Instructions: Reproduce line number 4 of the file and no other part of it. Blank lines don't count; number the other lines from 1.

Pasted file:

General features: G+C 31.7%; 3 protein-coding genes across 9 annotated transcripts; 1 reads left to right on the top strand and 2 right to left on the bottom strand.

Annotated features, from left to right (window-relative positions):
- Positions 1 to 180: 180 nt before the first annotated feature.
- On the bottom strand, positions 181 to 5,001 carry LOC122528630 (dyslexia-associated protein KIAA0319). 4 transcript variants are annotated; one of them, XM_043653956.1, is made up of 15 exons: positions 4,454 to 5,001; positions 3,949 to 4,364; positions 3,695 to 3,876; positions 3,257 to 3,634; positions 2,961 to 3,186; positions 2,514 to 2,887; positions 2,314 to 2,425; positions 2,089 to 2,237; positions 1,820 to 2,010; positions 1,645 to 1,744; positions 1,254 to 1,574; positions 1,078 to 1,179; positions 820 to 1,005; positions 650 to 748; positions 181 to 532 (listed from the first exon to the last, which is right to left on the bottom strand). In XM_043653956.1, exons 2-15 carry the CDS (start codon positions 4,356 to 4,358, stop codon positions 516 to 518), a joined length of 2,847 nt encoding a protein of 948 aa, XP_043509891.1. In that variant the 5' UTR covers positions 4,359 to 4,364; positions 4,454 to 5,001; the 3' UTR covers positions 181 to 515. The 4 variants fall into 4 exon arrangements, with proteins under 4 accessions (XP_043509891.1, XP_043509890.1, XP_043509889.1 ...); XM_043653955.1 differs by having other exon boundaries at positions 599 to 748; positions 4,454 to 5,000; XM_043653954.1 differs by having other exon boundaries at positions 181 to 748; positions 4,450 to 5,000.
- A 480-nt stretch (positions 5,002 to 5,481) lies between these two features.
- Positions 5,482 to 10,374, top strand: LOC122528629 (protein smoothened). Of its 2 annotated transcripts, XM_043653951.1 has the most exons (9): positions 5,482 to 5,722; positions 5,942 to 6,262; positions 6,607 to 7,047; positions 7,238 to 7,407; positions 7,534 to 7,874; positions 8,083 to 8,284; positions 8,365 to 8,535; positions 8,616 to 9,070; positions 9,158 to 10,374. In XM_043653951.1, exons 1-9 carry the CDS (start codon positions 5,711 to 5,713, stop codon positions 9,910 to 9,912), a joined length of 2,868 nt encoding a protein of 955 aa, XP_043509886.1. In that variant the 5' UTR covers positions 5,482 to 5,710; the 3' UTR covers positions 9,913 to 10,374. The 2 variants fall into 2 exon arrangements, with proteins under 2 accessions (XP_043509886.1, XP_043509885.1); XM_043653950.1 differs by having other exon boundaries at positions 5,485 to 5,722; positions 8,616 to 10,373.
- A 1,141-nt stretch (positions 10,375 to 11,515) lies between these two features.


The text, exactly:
- On the bottom strand, positions 181 to 5,001 carry LOC122528630 (dyslexia-associated protein KIAA0319). 4 transcript variants are annotated; one of them, XM_043653956.1, is made up of 15 exons: positions 4,454 to 5,001; positions 3,949 to 4,364; positions 3,695 to 3,876; positions 3,257 to 3,634; positions 2,961 to 3,186; positions 2,514 to 2,887; positions 2,314 to 2,425; positions 2,089 to 2,237; positions 1,820 to 2,010; positions 1,645 to 1,744; positions 1,254 to 1,574; positions 1,078 to 1,179; positions 820 to 1,005; positions 650 to 748; positions 181 to 532 (listed from the first exon to the last, which is right to left on the bottom strand). In XM_043653956.1, exons 2-15 carry the CDS (start codon positions 4,356 to 4,358, stop codon positions 516 to 518), a joined length of 2,847 nt encoding a protein of 948 aa, XP_043509891.1. In that variant the 5' UTR covers positions 4,359 to 4,364; positions 4,454 to 5,001; the 3' UTR covers positions 181 to 515. The 4 variants fall into 4 exon arrangements, with proteins under 4 accessions (XP_043509891.1, XP_043509890.1, XP_043509889.1 ...); XM_043653955.1 differs by having other exon boundaries at positions 599 to 748; positions 4,454 to 5,000; XM_043653954.1 differs by having other exon boundaries at positions 181 to 748; positions 4,450 to 5,000.